Market Update April 22

April 22nd, 2013 by

Gold hit a high of $1,435/oz in late European trading today, and spent the day in New York above $1,420/oz. Silver was mostly steady, as both metals continue to build a floor near current levels. COMEX gold closed up $19.80 to $1,426.75 and silver was up 43¢ to $23.39.

Once again, remarkable physical demand provided most of the support, even as gold ETPs shed over 110 tons today.  Short covering played a minor role in prices supports, as gold levels are only slightly above the marginal cost of production.

The G-20 gave a wink and a nod to Japan’s currency devaluation, as a few analysts are starting to ponder whether the Fed’s $85 billion a month of liquidity flowing into the market needs to be raised. The U.S. economy is not responding to the stimulus, as the banks are keeping the money in their vaults instead of lending it out.

The dollar was stronger for most of the day today, hitting a two-week high before fading in late afternoon trading. Oil was also higher, as it attempts to cover from 9.5 month lows. U.S. stocks were moderately higher.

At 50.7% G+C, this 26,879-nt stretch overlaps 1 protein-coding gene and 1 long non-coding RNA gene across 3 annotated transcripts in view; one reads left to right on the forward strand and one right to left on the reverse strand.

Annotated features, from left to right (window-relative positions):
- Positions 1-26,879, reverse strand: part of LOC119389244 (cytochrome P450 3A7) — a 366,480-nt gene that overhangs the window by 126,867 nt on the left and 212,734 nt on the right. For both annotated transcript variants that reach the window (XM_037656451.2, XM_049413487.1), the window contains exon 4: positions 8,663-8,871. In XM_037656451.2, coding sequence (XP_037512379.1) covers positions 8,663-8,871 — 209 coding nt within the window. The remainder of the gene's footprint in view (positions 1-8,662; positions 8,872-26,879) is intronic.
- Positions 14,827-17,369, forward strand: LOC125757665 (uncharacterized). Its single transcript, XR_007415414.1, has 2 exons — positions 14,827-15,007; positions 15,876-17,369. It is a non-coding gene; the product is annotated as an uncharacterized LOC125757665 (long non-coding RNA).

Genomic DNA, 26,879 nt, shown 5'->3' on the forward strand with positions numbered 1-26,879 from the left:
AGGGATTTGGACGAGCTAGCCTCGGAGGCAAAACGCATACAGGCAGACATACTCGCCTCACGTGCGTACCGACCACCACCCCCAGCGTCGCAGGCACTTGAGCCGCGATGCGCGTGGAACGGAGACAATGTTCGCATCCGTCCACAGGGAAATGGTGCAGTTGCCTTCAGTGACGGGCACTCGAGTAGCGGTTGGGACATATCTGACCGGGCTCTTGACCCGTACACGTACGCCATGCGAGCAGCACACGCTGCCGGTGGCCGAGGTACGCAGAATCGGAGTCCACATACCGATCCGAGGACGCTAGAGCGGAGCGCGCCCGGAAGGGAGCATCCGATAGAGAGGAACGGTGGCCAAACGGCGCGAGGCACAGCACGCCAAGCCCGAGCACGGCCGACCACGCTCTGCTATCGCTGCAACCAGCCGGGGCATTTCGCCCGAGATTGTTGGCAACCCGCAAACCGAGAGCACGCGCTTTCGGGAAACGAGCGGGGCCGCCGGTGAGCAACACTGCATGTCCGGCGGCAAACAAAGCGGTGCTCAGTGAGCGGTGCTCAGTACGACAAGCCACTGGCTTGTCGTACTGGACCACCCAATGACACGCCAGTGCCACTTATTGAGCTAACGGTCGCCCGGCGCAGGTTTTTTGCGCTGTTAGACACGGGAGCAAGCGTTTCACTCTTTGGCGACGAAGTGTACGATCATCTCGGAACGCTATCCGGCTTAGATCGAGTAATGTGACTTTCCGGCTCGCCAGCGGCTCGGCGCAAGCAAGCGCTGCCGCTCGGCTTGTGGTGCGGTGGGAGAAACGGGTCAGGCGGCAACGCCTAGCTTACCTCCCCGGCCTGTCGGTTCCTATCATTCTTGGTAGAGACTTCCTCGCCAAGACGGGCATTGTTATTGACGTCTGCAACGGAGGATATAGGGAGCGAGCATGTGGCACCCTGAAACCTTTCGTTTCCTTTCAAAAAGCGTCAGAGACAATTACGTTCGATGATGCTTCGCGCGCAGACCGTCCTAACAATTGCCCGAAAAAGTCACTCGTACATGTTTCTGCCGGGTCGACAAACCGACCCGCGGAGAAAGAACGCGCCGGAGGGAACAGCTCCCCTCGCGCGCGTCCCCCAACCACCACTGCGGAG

European stocks break a recent losing streak and Italian bonds improved on news that a new Italian president had been elected. The euro was down slightly on the strength of the dollar.

The Nikkei closed near a five-year high, while the earthquake in China caused Chinese and Hong Kong stocks to drop.

Volume in the gold market has dropped substantially from the huge spike on Monday the 15th. It is unknown whether this is a sign that phenomenal physical demand has been sated, or whether this is a symptom of physical buyers being simply unable to find physical gold to buy! As we reported last week, the Hong Kong Gold and Silver Exchange ran completely out of gold bullion on Friday, and shortages are also being reported in India.

While gold is still somewhat available in the U.S., silver is extremely scarce. The U.S. and Royal Canadian Mints were already seeing near-record demand before the price crash on April 12th initiated a global frenzy for precious metals.

by David Peterson